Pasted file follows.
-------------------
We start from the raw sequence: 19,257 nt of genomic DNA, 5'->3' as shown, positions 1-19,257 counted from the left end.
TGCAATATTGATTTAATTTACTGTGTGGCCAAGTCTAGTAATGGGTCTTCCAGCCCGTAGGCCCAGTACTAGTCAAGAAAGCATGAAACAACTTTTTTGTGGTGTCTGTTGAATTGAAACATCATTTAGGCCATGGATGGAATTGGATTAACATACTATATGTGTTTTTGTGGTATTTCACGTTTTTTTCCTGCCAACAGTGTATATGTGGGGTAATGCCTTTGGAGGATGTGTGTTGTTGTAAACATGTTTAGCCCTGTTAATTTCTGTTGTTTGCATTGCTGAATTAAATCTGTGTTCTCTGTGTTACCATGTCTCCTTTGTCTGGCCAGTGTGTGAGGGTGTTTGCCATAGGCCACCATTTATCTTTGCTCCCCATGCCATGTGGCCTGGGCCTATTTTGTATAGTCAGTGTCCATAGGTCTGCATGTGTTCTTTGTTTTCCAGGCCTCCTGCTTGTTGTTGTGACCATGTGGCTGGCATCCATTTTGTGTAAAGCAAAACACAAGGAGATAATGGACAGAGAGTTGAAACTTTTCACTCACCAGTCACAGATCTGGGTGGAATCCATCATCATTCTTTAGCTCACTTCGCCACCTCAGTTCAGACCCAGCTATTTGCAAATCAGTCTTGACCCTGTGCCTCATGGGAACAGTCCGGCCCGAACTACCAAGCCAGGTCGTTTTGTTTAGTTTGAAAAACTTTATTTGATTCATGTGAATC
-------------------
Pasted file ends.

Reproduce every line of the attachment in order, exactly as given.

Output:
We start from the raw sequence: 19,257 nt of genomic DNA, 5'->3' as shown, positions 1-19,257 counted from the left end.
TGCAATATTGATTTAATTTACTGTGTGGCCAAGTCTAGTAATGGGTCTTCCAGCCCGTAGGCCCAGTACTAGTCAAGAAAGCATGAAACAACTTTTTTGTGGTGTCTGTTGAATTGAAACATCATTTAGGCCATGGATGGAATTGGATTAACATACTATATGTGTTTTTGTGGTATTTCACGTTTTTTTCCTGCCAACAGTGTATATGTGGGGTAATGCCTTTGGAGGATGTGTGTTGTTGTAAACATGTTTAGCCCTGTTAATTTCTGTTGTTTGCATTGCTGAATTAAATCTGTGTTCTCTGTGTTACCATGTCTCCTTTGTCTGGCCAGTGTGTGAGGGTGTTTGCCATAGGCCACCATTTATCTTTGCTCCCCATGCCATGTGGCCTGGGCCTATTTTGTATAGTCAGTGTCCATAGGTCTGCATGTGTTCTTTGTTTTCCAGGCCTCCTGCTTGTTGTTGTGACCATGTGGCTGGCATCCATTTTGTGTAAAGCAAAACACAAGGAGATAATGGACAGAGAGTTGAAACTTTTCACTCACCAGTCACAGATCTGGGTGGAATCCATCATCATTCTTTAGCTCACTTCGCCACCTCAGTTCAGACCCAGCTATTTGCAAATCAGTCTTGACCCTGTGCCTCATGGGAACAGTCCGGCCCGAACTACCAAGCCAGGTCGTTTTGTTTAGTTTGAAAAACTTTATTTGATTCATGTGAATC